By Darrell Victor: With a couple of harsh dismissals and one disallowed goal from the USA/Slovenia match, referees have again managed to be the scapegoats. FIFA's referee committee at the World Cup decided that the German referee (Stark) for the Argentina/Nigeria game should have disallowed the goal. While a referee must own his mistakes, there is the cogent argument that FIFA should take some of the "credit" for the referee performances at the World Cup.
FIFA decided that they would give referees from all confederations a chance to do World Cup matches. The quality of refereeing across the world is not even by any means. Better officials tend to come out of Europe and South America. This is no surprise since Europe and South America have the best leagues. Therefore, the top referees from these leagues officiate in top-flight matches with crowded stadia and television scrutiny.
Officials from Mali and New Zealand are less likely to have these opportunities. Any referee could make a mistake, but what one does not want is a referee making errors because he is unaccustomed to a certain level of football and the level of skill among the world's best players. Referee selection also applies to the referees selected within confederations. Even the best confederations have some questionable FIFA officials. However, the World Cup requires the best referees with experience. Perhaps FIFA could increase the age for FIFA referees by a year or two to ensure that they have a wider pool of experienced referees from which to choose.
No additional help for match officials
Even the most anachronistic of sports (cricket) currently uses technology to improve the standard of officiating. FIFA adamantly rejected the use of goal-line technology and repeatedly refused to entertain the idea of video replays, suggesting that it would slow down the pace of the game. Sepp Blatter, FIFA's president, even suggested that referee errors and the resultant controversy provide a talking point. He might have a point, as many football fans can recall Maradona's "hand of God."
UEFA experimented with two extra match officials during the Europa league. This might have ensured that Henry's match-winning handled-ball during the playoff against the Republic of Ireland. FIFA does not seem likely to yield to calls from former players, fans and analysts for video replays and additional help for match officials in the near future.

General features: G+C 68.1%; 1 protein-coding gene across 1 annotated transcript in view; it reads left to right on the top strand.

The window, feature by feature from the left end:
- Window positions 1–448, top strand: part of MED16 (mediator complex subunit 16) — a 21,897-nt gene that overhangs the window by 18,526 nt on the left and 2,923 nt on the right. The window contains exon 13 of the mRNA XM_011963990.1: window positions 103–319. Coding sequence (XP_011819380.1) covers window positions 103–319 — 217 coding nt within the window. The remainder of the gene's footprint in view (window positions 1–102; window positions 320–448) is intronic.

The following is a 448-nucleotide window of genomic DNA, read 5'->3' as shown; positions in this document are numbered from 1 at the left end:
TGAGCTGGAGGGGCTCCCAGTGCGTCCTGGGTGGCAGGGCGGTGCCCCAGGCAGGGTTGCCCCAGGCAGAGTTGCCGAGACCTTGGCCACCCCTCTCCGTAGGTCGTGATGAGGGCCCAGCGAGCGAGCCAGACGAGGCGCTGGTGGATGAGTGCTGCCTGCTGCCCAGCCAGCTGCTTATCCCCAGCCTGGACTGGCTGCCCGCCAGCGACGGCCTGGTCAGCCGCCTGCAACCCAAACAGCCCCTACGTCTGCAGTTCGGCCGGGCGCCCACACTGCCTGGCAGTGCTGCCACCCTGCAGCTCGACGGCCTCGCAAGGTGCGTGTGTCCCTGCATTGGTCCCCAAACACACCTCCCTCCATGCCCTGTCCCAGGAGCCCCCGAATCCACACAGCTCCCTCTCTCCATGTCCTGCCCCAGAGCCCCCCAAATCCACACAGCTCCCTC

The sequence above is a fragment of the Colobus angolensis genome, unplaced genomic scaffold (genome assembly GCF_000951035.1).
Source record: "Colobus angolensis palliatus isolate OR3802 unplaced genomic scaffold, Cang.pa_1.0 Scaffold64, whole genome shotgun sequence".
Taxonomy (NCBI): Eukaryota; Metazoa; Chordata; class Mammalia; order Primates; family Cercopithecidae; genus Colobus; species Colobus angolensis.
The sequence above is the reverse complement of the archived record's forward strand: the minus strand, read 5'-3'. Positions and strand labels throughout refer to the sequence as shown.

Advice to referees and secrecy
Football match officials are not required to explain their match decisions openly. In many instances, officials are discouraged from doing this publicly, since it would appear to undermine their competence and authority. FIFA does this behind closed doors and the performance of referees is routinely assessed. However, the FIFA referees committee might negatively influence officiating at the World Cup. They criticized W. Stark of Germany for allowing Argentina's goal against Nigeria at the 2010 World Cup because an Argentine player impeded a Nigerian defender.
In the match against the USA, Malian referee Koman Coulibaly disallowed a US goal because he likely felt that the US players were obstructing the Slovenian defenders. Replays did not support this view. If anything, it seemed as though the Slovenians were the protagonists in the penalty-area tussle. Perhaps the advice to referees to look out for such infraction made Coulibaly prejudiced in that particular situation, to the point where he disregarded the infraction by the Slovenians.
FIFA needs to do more about officiating at the highest level. Football will always have some controversy and video replays are not necessarily a universal panacea. However, FIFA's secret handling of referee errors, without admitting when officials make mistakes is not healthy for the game. When referees make major mistakes, FIFA (and referees) should at least be able to admit that. For all the aforementioned reasons, FIFA must take some discredit for the performance of referees at the World Cup.
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